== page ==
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Napa County and its cities to receive millions from American Rescue Plan
Pandemic relief

Napa County and its cities to receive millions from American Rescue Plan


Napa County and its cities will receive a total of $48 million from the $1.9 trillion federal American Rescue Plan COVID-19 relief act to help ease their pandemic-related financial pain.

Perhaps the bill’s most well-known provision is those $1,400 checks going out to most Americans. But city and county governments will also be receiving money, albeit with spending strings attached.

Napa County government is to receive almost $27 million. County Supervisor Ryan Gregory said this boost is “huge.”

“What this means is we can cover the cost of COVID and hopefully put some money back in the reserves and be ready for whatever (crisis) is next,” Gregory said. Napa County has spent more than $23 million responding to the COVID-19 pandemic. It has done such things as set up testing and vaccination clinics and house the homeless vulnerable to the disease.

Of that, $10.1 million has come from county reserves. The other major revenue source is $14 million from the federal COVID-19 relief package from last summer.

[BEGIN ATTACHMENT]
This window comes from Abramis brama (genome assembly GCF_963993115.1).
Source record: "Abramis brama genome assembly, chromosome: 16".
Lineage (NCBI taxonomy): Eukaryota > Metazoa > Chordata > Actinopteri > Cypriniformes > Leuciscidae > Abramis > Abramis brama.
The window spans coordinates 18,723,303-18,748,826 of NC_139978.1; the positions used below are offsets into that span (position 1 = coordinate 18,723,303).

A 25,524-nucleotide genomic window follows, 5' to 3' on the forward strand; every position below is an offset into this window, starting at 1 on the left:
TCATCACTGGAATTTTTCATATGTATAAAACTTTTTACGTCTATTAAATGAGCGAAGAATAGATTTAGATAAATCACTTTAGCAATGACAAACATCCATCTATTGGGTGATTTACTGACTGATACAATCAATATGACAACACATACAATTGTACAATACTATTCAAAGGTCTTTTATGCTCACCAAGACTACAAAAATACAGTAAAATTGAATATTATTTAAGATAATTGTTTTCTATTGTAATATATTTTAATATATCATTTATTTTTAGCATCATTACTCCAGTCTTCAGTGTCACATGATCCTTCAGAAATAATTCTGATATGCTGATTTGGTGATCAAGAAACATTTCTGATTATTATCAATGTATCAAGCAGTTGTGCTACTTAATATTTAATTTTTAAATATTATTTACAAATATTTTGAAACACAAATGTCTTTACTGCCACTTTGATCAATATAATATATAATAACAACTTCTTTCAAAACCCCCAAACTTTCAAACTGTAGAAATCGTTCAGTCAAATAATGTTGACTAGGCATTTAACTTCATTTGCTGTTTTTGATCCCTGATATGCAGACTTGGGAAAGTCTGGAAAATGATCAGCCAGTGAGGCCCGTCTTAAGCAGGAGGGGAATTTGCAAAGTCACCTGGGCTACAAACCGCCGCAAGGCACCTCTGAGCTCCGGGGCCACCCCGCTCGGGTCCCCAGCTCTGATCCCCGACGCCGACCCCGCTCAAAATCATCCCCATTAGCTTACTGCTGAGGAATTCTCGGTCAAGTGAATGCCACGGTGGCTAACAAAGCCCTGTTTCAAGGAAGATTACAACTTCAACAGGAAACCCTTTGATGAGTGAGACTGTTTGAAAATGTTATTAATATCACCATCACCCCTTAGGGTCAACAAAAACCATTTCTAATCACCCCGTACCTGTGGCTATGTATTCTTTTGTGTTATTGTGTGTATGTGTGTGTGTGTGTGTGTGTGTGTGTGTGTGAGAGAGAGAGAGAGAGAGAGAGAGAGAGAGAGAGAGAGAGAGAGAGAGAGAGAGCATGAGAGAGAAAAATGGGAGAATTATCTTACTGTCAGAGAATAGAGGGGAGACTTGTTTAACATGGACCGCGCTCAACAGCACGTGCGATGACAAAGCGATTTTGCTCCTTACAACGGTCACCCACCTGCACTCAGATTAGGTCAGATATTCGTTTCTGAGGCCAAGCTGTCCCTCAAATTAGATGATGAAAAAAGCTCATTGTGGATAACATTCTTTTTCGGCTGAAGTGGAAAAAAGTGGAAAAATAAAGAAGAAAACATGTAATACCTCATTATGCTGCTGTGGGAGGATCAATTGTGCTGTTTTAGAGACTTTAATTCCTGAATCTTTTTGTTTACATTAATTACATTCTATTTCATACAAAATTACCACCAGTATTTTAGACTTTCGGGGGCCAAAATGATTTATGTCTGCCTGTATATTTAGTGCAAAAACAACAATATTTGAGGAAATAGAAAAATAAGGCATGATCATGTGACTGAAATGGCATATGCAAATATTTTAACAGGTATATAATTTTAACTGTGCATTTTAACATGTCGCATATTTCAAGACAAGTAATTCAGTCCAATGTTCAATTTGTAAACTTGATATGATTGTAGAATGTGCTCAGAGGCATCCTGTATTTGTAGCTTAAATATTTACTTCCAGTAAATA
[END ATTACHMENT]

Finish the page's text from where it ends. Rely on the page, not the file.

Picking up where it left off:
Before the current string of disasters, the county had more than $30 million in its reserves. Besides the $10.1 million withdrawn for COVID-19 response, it withdrew $5 million for the Hennessey Fire and $5 million for the Glass Fire.

The American Rescue Plan does more than allow the county to repay the reserves for pandemic-related expenses. The law, signed March 11 by President Joe Biden, allows local governments to use money in other ways, such as filling revenue gaps caused by the pandemic.

One hole for Napa County is lost Transient Occupancy Taxes based on hotel and lodging stays. The county collected $10 million to $13.7 million annually before the pandemic. This year, the county expects to collect only about $4.5 million.